British scientist Charles Darwin showed 150 years ago that creatures failing to adapt to changes around them become extinct. The Darwinian maxim also pertains to newspapers.
We all know the multi-year story about the mass migration of readers and advertisers away from daily newspapers. Newspaper executives and editorial boards flirt with extinction when they misjudge the reasons readers desert them.
Too many newspaper executives want to sing the song blaming their arch-enemy, the Internet media, for the loss of readers and the decline of ad revenues. No question, that’s a big factor. But while there is truth in that song, there is a deeper truth: People are not, and have not, been getting what they want from newspapers. When people don’t get what they want, under the immutable Law of Supply and Demand, they go elsewhere. The Internet is merely supplying what disgruntled newspaper readers are demanding but not getting.
Many of those migrating readers are, for lack of a more precise word, “conservative.” I believe that at least 50 percent of readers in Florida fall somewhere between light conservative to deep conservative. That’s because this state is right of center in its citizens’ political beliefs.
Here’s what mainstream news execs need to know about what most conservative readers believe about most newspapers:
- A liberal bias creeps into the selection of stories covered by reporters and editorial writers. They seek topics that fit their personal biases, and avoid stories that don’t.
- Writers are often as much subjective as they are objective. They want the reader to accept their beliefs.
- Every newsworthy story offers a variety of “takes” or “approaches” that can be selected by the writer. Many news writers tilt or slant their “take” on a story to suit their personal worldview. Too often, those worldviews reflect a liberal bias. Liberals don’t “think” as much as they “feel.”
- Conservatives believe most newspaper editorial positions serve collectively as boosterism for the leftist worldview. Newspapers highlight or promote a way of life, and opinions, that disagree with the views of roughly half the population.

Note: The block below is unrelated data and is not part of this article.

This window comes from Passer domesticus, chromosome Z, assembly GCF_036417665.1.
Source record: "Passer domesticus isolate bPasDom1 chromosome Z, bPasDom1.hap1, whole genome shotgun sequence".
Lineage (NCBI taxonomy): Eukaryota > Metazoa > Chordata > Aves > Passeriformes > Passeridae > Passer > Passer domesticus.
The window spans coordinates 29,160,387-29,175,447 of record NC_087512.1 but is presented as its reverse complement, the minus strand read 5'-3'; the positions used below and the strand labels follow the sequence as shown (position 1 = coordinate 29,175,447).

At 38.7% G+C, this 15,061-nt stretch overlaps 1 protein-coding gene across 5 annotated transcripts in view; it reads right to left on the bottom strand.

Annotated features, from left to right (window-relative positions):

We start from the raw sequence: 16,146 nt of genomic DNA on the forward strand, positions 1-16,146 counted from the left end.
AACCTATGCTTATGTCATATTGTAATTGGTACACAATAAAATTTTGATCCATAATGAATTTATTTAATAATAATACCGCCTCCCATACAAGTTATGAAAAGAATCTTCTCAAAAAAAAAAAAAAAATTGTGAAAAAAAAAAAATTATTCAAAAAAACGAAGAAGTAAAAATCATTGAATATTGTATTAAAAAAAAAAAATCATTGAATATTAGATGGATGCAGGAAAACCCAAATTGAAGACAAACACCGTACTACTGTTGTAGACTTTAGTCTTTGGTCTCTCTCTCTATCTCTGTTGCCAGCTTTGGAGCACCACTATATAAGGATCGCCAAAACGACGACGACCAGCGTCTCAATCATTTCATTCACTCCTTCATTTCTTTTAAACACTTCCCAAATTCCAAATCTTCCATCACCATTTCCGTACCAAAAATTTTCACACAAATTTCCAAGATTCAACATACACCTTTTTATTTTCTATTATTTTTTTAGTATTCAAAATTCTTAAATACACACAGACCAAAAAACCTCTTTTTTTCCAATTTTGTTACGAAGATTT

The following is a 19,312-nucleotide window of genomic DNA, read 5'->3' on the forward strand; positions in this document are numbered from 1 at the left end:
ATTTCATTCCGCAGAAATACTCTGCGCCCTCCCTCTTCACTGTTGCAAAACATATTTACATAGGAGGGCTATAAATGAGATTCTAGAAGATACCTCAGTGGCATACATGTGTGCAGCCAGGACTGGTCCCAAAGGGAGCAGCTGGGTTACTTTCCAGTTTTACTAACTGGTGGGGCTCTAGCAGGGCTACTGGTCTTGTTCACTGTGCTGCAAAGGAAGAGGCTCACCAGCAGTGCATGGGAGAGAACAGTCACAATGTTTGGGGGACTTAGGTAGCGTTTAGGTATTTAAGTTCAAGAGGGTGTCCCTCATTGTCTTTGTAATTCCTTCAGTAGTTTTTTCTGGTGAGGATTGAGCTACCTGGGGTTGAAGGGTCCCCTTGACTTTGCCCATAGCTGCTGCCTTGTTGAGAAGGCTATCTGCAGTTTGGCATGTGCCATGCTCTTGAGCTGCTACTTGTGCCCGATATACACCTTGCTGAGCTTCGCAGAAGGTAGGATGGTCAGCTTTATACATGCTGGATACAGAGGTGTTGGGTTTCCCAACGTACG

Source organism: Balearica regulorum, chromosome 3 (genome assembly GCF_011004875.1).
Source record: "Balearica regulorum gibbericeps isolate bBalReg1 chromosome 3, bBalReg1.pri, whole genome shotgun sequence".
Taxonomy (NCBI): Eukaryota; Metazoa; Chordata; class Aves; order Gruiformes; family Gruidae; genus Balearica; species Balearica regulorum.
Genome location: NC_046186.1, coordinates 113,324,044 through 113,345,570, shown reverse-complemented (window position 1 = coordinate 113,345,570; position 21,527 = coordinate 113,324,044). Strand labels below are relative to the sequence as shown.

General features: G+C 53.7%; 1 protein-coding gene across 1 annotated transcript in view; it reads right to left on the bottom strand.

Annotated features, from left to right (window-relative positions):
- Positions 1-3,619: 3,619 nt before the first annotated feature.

- Newspapers keep stale news on the front page if it boosts their political and social worldview. Editors, perhaps subconsciously, sometimes move what should be back-page news toward the front pages for the same reason.
I have long believed that the media’s biggest untapped audience for new readers and viewers is the estranged conservative: the person who values private solutions over government solutions; less government intervention; capitalism over collectivism and state-ism; traditional culture over New-Age culture; responsibilities staying abreast with rights; and family values over “Hollywood” values.
Let’s not leave out broadcasters. Darwin said it is not the strongest that survives, nor the most intelligent, but the one most adaptable to change. And yet, most newspapers and broadcasters are unwilling to change to attract conservatives.
It’s partly because newspapers and TV have failed to adapt that BIZPAC Review was born and flourishes.
In South Florida, The Palm Beach Post personifies rotten journalistic behavior and is the champion of biased spin. The Sun Sentinel is a better newspaper, which is one reason it now sports higher circulation than both the Miami Herald and The Post, and why it is profitable.
In the struggle for survival, I predict that if newspapers and broadcast media would adopt balanced and unbiased editorial approaches, truly require a factual basis for opinions based on the weight of evidence, stop eternally championing consumers over business and quit presenting opinions as facts, they would see dramatic gains in new readers and viewers. But don’t hold your breath.
Latest posts by John R. Smith (see all)
- Clinton caught in the rigging controversy - October 25, 2016
- Idiocy at the White House - October 16, 2016
- Clintonomics and the art of giving money to people who haven’t worked for it - September 26, 2016